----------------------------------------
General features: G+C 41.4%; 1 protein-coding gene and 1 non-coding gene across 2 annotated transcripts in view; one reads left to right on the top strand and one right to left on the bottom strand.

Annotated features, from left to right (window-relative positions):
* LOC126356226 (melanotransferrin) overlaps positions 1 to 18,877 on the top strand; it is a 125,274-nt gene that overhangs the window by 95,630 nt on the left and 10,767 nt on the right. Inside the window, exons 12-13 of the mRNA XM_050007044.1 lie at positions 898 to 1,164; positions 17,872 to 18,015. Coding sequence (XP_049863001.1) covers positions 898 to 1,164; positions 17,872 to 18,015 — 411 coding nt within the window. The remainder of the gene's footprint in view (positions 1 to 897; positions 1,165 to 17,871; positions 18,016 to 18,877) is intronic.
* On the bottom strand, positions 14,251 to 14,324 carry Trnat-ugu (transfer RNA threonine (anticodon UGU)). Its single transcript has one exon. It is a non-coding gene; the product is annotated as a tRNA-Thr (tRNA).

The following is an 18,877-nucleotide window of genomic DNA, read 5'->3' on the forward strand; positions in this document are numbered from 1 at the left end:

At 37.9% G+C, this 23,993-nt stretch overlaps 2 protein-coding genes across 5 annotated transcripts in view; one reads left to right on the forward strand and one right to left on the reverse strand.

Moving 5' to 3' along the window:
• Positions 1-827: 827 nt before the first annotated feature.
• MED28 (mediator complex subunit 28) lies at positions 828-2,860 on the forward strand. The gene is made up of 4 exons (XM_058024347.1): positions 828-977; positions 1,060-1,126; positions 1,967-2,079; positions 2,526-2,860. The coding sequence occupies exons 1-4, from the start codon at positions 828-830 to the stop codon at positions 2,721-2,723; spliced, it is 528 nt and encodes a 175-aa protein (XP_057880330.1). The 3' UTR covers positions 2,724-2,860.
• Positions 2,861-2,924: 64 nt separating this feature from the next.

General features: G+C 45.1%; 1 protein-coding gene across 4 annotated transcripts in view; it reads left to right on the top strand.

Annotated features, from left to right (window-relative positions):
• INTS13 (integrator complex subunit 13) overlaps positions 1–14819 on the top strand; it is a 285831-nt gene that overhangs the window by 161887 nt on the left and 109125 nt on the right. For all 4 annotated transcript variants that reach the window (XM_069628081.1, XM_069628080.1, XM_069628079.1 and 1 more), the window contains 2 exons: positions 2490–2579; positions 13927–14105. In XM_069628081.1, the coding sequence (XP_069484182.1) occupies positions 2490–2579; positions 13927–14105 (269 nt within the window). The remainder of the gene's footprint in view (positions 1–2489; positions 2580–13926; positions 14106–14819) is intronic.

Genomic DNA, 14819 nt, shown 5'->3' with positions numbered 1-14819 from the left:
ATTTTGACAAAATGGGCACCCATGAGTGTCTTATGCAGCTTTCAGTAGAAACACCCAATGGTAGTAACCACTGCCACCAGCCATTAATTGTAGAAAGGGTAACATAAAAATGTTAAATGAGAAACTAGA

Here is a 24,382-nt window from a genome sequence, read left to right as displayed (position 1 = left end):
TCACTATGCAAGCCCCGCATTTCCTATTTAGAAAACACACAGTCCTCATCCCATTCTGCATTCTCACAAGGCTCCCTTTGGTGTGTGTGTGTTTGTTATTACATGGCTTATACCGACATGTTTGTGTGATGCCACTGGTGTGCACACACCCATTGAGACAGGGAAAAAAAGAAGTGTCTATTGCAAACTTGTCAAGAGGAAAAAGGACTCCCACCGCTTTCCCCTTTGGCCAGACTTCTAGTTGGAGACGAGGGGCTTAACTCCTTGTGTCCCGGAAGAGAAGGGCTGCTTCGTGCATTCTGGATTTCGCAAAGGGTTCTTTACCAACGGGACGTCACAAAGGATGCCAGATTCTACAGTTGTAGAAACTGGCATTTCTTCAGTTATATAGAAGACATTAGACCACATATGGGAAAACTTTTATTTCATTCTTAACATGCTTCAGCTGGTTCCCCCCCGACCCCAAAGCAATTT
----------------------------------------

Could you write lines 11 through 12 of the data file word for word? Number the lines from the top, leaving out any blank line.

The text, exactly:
General features: G+C 45.1%; 1 protein-coding gene across 4 annotated transcripts in view; it reads left to right on the top strand.

Annotated features, from left to right (window-relative positions):